TOS: Episode 47: The Immunity Syndrome
Our episode begins with an exhausted crew on its way to a planet for rest. In fact, the makeup technicians for our Star Trek franchise has done an exquisite job at making radical bags under the officers’ eyes, and bleaking out the skin quality of everyone as well.
As the Enterprise makes its way to their rest, they are instead called upon by a Starbase to investigate the state of the Intrepid, a Vulcan starship. Shortly after the call, Spock receives a painful psychic flash through which he becomes certain that the entire Intrepid and the star system it was traveling through has died. McCoy, of course, is skeptical and Spock is ordered for tests to sickbay. Who, after all, could know any psychic knowledge of entire star systems?
Spock departs with McCoy, and then our crew discovers they will not be taking a rest after all. Star Fleet has contacted our captain. James T. Kirk is forced to reroute to a near by star system to investigate what turns out to be a fully dead star, and the eradication of the Intrepid crew.
In the late 60’s, and throughout the 70’s, for those of you that didn’t know, discussions of the phenomenon ESP were hot in the United States. In this mild, popularized way the idea of having extra-sensory knowledge of events yet to come echoed out of fortune telling tents at public fairs, and into conversation as a phenomenon sometimes possible, experienced by members of the general public. Scientific studies to test how realistic such ideas might be were launched.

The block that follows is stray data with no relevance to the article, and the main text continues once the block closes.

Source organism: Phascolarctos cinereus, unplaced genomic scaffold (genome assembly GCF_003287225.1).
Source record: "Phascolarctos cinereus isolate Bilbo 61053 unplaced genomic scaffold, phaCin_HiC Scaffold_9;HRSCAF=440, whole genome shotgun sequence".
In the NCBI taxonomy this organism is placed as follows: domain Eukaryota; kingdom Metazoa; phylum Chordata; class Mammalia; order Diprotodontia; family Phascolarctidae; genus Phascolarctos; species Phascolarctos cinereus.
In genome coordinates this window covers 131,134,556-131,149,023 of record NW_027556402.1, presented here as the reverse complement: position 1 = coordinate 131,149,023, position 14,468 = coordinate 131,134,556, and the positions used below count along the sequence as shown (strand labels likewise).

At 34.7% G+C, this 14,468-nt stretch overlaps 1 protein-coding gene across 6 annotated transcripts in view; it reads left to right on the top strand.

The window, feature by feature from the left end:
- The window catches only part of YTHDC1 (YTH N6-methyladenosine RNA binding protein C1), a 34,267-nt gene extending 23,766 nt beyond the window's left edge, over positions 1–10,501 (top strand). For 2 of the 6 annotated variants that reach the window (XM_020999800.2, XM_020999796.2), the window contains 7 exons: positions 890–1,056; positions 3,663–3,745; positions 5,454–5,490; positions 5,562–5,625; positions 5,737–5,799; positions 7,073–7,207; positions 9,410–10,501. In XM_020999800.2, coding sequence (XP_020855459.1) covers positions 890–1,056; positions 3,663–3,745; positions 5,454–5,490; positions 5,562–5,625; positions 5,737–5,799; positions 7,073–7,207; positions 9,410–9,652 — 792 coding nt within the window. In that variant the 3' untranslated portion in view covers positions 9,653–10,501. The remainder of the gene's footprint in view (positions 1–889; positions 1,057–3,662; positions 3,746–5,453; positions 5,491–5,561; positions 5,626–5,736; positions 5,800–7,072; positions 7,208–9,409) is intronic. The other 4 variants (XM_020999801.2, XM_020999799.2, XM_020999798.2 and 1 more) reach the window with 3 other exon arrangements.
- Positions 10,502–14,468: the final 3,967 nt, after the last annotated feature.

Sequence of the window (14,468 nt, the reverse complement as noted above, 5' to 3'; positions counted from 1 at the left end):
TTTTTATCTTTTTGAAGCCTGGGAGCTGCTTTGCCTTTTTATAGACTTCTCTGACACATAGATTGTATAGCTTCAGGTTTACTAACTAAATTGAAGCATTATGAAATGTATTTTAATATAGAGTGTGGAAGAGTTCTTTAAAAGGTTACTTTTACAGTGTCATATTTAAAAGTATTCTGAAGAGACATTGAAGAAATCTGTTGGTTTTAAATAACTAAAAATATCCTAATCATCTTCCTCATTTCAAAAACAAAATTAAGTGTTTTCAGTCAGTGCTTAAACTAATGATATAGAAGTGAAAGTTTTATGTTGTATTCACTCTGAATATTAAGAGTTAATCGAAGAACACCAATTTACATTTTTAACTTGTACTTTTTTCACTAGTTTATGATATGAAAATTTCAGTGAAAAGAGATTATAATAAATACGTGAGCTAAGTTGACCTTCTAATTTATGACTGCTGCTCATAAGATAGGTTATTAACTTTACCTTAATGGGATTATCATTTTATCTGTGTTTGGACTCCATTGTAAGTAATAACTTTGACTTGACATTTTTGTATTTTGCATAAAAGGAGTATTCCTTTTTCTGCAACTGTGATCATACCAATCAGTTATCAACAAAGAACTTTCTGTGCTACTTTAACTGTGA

I remember my mother and her friends talking about it frequently, and as a young child there seemed, to me, the implication that it might really be possible. My mom isn’t one to easily go for slipshod ideas of the paranormal, but she had some inclinations to consider the possibility that some people really might know upcoming events in advance of their occurrence, and without direct physical evidence that would lead to such expectations.
In “The Immunity Syndrome” we see Spock enacting such possibilities. We have never before received any indications from the Star Trek universe that Vulcans may have ESP type abilities, even if they can mind-meld. Sharing direct encounter with another’s mind depends on physical contact for our beloved Spock. At the destruction of the Intrepid, however, Spock is nowhere near physical contact and yet feels the destruction of fellow members of his people.
During McCoy’s examination of Spock we discover that Spock has a deep understanding of how things happen to Vulcans, and so could feel the death screams of the 400 Vulcans aboard the Intrepid. Spock’s experience of feeling his fellow Vulcans leads to a harsh, and direct critique of human history.